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Dressage Drama

More than 100 beginner to advanced riders team up for the annual Dressage Show at the Lake Oswego Hunt Club

Typically, Karansa acts like any other well-loved and well-fed horse enjoying a summer afternoon.

He munches leisurely on mouthfuls of hay, dozes under the warm sun and perks up when his owner, Leah Singh, offers him a sugar cube.

While she lovingly refers to the 14-year-old Dutch Warmblood gelding as an 'insecure introvert,' his time under saddle tells a different tale.

With Singh's at the reins, Karansa turned into a dramatic showstopper at the annual Dressage Show, held at the historic Lake Oswego Hunt Club last week.

To an instrumental version of Madonna's 'Like a Prayer,' Karansa and Singh seemed to float effortlessly across the riding arena floor as part of the duo's 'musical freestyle' routine.

Decked out in spotless white riding pants, top hat and black jacket, Singh guided her impeccably groomed horse through a series of motions that required him to extend and collect his trot, sidestep by crossing his legs and perform a 360-degree turn in place.

For a 1,600-pound animal, the performance depicted horse ballet at its most harmonious.

For the rider, however, the pressure to perfect the piece can feel overwhelming.

'I'm in the driver's seat,' said Singh, a West Linn resident who imported Karansa from Holland. 'I know what mistakes we make and I know they're my errors.'

Although the discipline has its roots in classical Greek horsemanship, dressage was first recognized as an important equestrian pursuit during the Renaissance in Western Europe.

Today, the discipline can take riders to local fun shows or as far as the Olympic games.

The practice of dressage, the French word for 'training,' requires the rider to concentrate on his or her physical communication with the horse while developing the horse athletically through a series of standardized training methods which build strength and endurance.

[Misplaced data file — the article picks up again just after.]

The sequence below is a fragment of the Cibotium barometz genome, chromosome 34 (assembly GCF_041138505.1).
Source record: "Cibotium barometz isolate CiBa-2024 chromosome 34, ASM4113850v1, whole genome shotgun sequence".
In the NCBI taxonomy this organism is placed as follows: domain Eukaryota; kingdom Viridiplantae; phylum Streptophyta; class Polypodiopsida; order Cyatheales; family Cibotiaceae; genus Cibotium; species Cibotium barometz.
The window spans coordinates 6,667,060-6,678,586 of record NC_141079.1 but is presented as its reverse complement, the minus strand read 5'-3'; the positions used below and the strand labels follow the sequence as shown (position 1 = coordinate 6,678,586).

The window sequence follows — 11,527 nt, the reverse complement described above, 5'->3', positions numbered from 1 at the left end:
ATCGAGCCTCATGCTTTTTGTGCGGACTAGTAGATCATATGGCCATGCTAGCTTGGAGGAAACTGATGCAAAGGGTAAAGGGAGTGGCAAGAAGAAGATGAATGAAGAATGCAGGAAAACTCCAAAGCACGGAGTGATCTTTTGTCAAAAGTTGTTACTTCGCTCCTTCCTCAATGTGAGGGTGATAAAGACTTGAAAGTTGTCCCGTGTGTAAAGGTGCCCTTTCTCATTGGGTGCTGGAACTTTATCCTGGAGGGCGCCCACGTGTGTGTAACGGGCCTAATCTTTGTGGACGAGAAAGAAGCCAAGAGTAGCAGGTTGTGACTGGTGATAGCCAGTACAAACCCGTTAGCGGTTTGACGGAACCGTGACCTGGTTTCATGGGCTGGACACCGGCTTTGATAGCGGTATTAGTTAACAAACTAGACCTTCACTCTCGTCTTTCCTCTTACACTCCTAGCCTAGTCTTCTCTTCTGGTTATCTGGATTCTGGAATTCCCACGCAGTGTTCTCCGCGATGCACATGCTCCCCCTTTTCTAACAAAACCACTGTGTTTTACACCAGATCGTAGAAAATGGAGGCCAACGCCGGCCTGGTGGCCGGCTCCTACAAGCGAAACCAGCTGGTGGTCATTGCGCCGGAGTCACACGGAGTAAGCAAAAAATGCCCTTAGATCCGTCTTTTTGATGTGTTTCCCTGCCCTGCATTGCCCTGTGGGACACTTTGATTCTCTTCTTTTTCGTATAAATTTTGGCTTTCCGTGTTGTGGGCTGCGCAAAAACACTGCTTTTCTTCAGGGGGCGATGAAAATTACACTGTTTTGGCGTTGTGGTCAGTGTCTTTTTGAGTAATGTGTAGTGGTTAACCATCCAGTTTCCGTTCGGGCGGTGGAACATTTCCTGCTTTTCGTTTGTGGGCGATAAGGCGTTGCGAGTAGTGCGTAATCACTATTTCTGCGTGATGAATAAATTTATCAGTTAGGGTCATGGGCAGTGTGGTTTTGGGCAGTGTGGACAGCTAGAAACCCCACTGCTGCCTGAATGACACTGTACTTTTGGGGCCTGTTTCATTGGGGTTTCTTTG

During a dressage show, for example, horse and rider must perform a prescribed series of movements, or 'tests,' in a memorized course. Each entrant is then ranked, based on quality of each movement.

'The value of a show like this is that you get feedback and because I train independently, it's helpful,' said Singh, who trains and breeds horses at her West Linn farm.

This year, the three-day Lake Oswego Hunt Club show drew about 100 beginner to advanced riders from around Oregon and as far away as Montana and northern California.

The indoor and outdoor rings were used for competition, while the grass polo field provided a place for riders to warm up and cool down their horses - from high-stepping Friesians to stocky ponies and elegant Warmbloods with riders decked out in their finest.

'This is a great show that a lot of people come to because it's such a pretty facility and the weather's usually nice,' said Harriet Hauser, a trainer and instructor from Ridgefield, Wash., who registered a handful of her horses in the show.

For most riders, the Lake Oswego dressage show - recognized nationally by the U.S. Dressage Federation - offers a chance to earn points toward qualifying for the regional championship, to be held in late September at DevonWood Stables in Sherwood.

'There are top notch horses and riders here,' said show manager Eva Fellner, the hunt club's dressage instructor. 'There is no bad ride. It's that competitive.'

Fellner described the dressage show as having a similar structure as a karate competition, in which entrants compete within their own skill level.

'For example, this horse is a black belt,' she said, pointing to a particularly well-trained horse listed in the program.

One participant estimated such Olympic-caliber horses could cost upwards of $200,000, depending on factors ranging from breed to age to level of training.

Lake Oswego resident Sandee Archer joined the Hunt Club a year ago after dropping by one afternoon. Since then, she's 'collected' three horses, including a pony for her 3-year-old daughter.

'My parents never had the finances to afford a horse, so I had to wait,' she said.

Now an 'event' rider who jumps indoor and outdoor courses and does dressage, Archer has quickly caught the horse bug and doesn't intend to stop soon.

She spends hours each day at the Hunt Club, once the largest privately owned riding arena on the West Coast. The facilities still retain their charm and practicality for all things horse-related.

'There's so much knowledge here that if you have an issue, you can always talk to someone about it,' she said.



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